Cellulosic fibres and fabric processing
D Ciechañska, Institute of Chemical Fibres, Poland and P Nousiainen, Tampere University of
Technology, USA
 - Introduction
 - Life Cycle Assessment (LCA)
 - The mechanisms of enzymatic reactions on wood and cellulose
 - Biodegradability of cellulose fibres in textile blends
 - Biotechnology for manufacture and modification of cellulosic fibres
 - Enzyme applications in fabric and dyestuff processing
 - Hygienic and medical fibres
 - Future trends of cellulosic fibres
 - References

Lyocell fibres
P White, M Hayhurst, J Taylor and A Slater, Tencel Ltd, Derby, UK
 - Introduction
 - Process description
 - Lyocell sustainability
 - Lyocell fibre properties
 - Lyocell in textiles
 - Lyocell – a versatile, high performance fibre for nonwovens
 - Marketing
 - The future
 - Useful references for further information

Polylactic and acid fibres
D Farrington, Cargill-Dow, LLC, USA and R S Blackburn, University of Leeds, UK
 - Introduction
 - Chemistry and manufacture of PLA polymer resin
 - PLA fibre properties
 - Applications
 - Environmental sustainability
 - PLA fibres and the future
 - References

Poly(hydroxyalkanoates) and poly(caprolactane)
I Chodák, Polymer Institute of the Slovak Academy of Sciences, Slovakia, and R S Blackburn,
University of Leeds, UK
 - Introduction
 - PHA-based oriented structures
 - Poly(caprolactone)-based fibres
 - Structure of drawn fibers
 - Thermal properties
 - Enzymatic and hydrolytic degradation
 - Other biodegradable and sustainable polyesters
- Application of polyester-based biodegradable fibres
- Future trends and concluding remarks
- References

The route to synthetic silks
F Vollrath and A Sponner, Department of Zoology, UK
 - Introduction
 - Silk structures
 - Development of fibre: the feedstock
 - Development of fibre: Spinning
 - Performance characteristics
 - Applications
 - Future trends
 - Acknowledgments
 - References and sources of further information

Biodegradable natural fiber composites
A N Netravali, Cornell University, USA
 - Introduction
 - Biodegradable fibers
 - Biodegradable resins
 - Soy protein based green composites
 - Conclusion and future trends
 - Acknowledgments
 - References

Biodegradable nonwovens
G Bhat and H Rong, The University of Tennessee, USA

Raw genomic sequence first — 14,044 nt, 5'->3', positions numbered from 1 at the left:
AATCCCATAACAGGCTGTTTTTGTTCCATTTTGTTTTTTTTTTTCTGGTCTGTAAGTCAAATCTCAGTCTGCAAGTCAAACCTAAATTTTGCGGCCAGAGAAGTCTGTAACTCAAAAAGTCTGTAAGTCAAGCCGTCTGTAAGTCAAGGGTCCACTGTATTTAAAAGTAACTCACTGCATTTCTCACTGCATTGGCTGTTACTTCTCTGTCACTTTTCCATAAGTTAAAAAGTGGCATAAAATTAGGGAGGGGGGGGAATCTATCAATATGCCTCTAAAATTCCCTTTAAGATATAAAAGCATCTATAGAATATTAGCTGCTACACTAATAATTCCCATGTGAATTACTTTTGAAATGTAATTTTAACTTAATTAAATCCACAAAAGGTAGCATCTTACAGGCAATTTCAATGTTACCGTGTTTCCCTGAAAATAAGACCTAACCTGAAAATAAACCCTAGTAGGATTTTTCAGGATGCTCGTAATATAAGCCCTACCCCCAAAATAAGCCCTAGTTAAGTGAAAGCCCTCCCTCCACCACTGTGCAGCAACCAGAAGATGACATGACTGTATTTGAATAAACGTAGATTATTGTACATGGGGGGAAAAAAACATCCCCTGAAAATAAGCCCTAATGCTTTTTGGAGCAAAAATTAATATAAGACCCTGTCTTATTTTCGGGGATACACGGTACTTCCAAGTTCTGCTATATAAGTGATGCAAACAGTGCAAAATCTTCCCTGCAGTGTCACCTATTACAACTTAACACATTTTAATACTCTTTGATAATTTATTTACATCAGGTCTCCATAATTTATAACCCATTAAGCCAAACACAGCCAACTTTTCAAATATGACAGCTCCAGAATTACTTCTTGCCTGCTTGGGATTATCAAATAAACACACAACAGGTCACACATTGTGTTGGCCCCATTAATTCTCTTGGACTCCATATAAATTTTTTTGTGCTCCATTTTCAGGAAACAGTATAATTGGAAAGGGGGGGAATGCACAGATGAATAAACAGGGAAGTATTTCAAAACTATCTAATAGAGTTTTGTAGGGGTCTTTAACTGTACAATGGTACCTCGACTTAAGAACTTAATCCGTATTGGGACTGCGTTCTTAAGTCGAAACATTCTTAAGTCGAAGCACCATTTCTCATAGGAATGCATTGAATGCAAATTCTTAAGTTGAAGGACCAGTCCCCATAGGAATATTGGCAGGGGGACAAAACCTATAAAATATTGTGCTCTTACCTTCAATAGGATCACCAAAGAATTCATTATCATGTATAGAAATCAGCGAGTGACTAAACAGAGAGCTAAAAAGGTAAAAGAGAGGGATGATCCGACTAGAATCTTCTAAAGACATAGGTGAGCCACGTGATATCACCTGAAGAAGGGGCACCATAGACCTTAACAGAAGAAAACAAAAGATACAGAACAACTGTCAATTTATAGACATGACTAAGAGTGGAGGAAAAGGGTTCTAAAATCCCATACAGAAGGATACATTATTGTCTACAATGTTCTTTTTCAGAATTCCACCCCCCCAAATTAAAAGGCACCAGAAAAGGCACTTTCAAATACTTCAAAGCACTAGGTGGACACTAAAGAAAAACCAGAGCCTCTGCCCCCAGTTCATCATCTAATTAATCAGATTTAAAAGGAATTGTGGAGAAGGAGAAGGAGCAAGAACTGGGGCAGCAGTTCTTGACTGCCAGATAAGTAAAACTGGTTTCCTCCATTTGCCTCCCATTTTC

- Introduction
 - Nonwoven fabrics
 - Fiber consumption in nonwovens
 - Web formation methods
 - Web bonding techniques
 - Technology and relative production rate
 - Recent research on biodegradable nonwovens
 - Applications of biodegradable nonwovens
 - Flushable nonwovens
 - Leading producers of nonwovens
 - Sources of further information and advice
 - References

Natural geotextiles
C Lawrence, University of Leeds, UK and B Collier, University of Tennessee, USA
 - Introduction
 - Fundamental aspects of geotextiles
 - Fibres used for natural geotextile products
 - Fibre extraction and preparation
 - Production of natural geotextile products
 - Measurement of the properties of natural geotextiles
 - References

Conversion of cellulose, chitin and chitosan to filaments with simple salt solutions
H S Whang and N Aminuddin, Fiber and Polymer Science Program, M Frey, Cornell University, S M
Hudson and J A Cuculo, Fiber and Polymer Science Program, USA
 - Introduction
 - Cellulose in liquid ammonia/ammonium thiocyanate solutions
 - Fibers from chitin and chitosan
 - Future trends
 - Sources of further information
 - References

Soya bean protein fibres – past, present and future
M M Brooks, University of Southampton, UK
            -   Introduction
            -   The soya bean plant
            -   Naming regenerated protein fibres
            -   The need for new fibre sources
            -   Generalised method for producing soya bean fibre in the mid-twentieth century
            -   Contemporary research into alternative protein fibre sources
            -   Contemporary methods for producing fibres from soya bean protein
            -   Fibre characteristics
            -   Identifying soya bean protein fibres
            -   Degradation behaviour
            -   A truly biodegradable and ecological fibre? Conclusion
            -   Acknowledgements
            -   References